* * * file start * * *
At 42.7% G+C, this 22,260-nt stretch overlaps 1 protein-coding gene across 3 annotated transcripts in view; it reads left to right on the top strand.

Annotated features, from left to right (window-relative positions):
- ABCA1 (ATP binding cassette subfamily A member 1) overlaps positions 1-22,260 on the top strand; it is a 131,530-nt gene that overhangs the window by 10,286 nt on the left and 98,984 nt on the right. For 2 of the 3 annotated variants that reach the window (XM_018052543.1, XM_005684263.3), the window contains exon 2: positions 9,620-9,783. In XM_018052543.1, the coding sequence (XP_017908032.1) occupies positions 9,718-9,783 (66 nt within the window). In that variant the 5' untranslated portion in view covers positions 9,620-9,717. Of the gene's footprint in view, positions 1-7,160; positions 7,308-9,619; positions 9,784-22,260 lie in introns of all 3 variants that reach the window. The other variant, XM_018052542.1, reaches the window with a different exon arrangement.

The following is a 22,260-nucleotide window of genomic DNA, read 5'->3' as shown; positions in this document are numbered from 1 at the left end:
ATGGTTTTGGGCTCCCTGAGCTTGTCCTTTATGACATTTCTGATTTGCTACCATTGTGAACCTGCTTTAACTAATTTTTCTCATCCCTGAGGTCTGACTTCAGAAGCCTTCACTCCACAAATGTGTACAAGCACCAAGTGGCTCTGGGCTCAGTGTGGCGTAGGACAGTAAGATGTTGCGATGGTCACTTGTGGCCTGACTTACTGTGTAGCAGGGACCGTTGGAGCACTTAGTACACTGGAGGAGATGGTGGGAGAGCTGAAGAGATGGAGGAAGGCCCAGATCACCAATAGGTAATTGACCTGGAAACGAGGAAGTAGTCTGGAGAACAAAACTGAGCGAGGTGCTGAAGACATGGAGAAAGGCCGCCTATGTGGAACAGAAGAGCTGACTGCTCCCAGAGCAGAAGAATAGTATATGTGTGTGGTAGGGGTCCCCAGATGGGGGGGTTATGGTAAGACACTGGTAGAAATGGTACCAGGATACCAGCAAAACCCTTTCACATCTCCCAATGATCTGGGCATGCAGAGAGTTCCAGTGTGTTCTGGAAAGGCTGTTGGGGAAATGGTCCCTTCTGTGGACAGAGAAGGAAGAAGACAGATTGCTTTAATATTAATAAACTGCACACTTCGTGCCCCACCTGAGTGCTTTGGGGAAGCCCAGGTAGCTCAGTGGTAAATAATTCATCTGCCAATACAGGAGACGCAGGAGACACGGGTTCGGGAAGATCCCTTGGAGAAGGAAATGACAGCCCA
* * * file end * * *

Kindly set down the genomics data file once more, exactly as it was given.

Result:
At 42.7% G+C, this 22,260-nt stretch overlaps 1 protein-coding gene across 3 annotated transcripts in view; it reads left to right on the top strand.

Annotated features, from left to right (window-relative positions):
- ABCA1 (ATP binding cassette subfamily A member 1) overlaps positions 1-22,260 on the top strand; it is a 131,530-nt gene that overhangs the window by 10,286 nt on the left and 98,984 nt on the right. For 2 of the 3 annotated variants that reach the window (XM_018052543.1, XM_005684263.3), the window contains exon 2: positions 9,620-9,783. In XM_018052543.1, the coding sequence (XP_017908032.1) occupies positions 9,718-9,783 (66 nt within the window). In that variant the 5' untranslated portion in view covers positions 9,620-9,717. Of the gene's footprint in view, positions 1-7,160; positions 7,308-9,619; positions 9,784-22,260 lie in introns of all 3 variants that reach the window. The other variant, XM_018052542.1, reaches the window with a different exon arrangement.

The following is a 22,260-nucleotide window of genomic DNA, read 5'->3' as shown; positions in this document are numbered from 1 at the left end:
ATGGTTTTGGGCTCCCTGAGCTTGTCCTTTATGACATTTCTGATTTGCTACCATTGTGAACCTGCTTTAACTAATTTTTCTCATCCCTGAGGTCTGACTTCAGAAGCCTTCACTCCACAAATGTGTACAAGCACCAAGTGGCTCTGGGCTCAGTGTGGCGTAGGACAGTAAGATGTTGCGATGGTCACTTGTGGCCTGACTTACTGTGTAGCAGGGACCGTTGGAGCACTTAGTACACTGGAGGAGATGGTGGGAGAGCTGAAGAGATGGAGGAAGGCCCAGATCACCAATAGGTAATTGACCTGGAAACGAGGAAGTAGTCTGGAGAACAAAACTGAGCGAGGTGCTGAAGACATGGAGAAAGGCCGCCTATGTGGAACAGAAGAGCTGACTGCTCCCAGAGCAGAAGAATAGTATATGTGTGTGGTAGGGGTCCCCAGATGGGGGGGTTATGGTAAGACACTGGTAGAAATGGTACCAGGATACCAGCAAAACCCTTTCACATCTCCCAATGATCTGGGCATGCAGAGAGTTCCAGTGTGTTCTGGAAAGGCTGTTGGGGAAATGGTCCCTTCTGTGGACAGAGAAGGAAGAAGACAGATTGCTTTAATATTAATAAACTGCACACTTCGTGCCCCACCTGAGTGCTTTGGGGAAGCCCAGGTAGCTCAGTGGTAAATAATTCATCTGCCAATACAGGAGACGCAGGAGACACGGGTTCGGGAAGATCCCTTGGAGAAGGAAATGACAGCCCA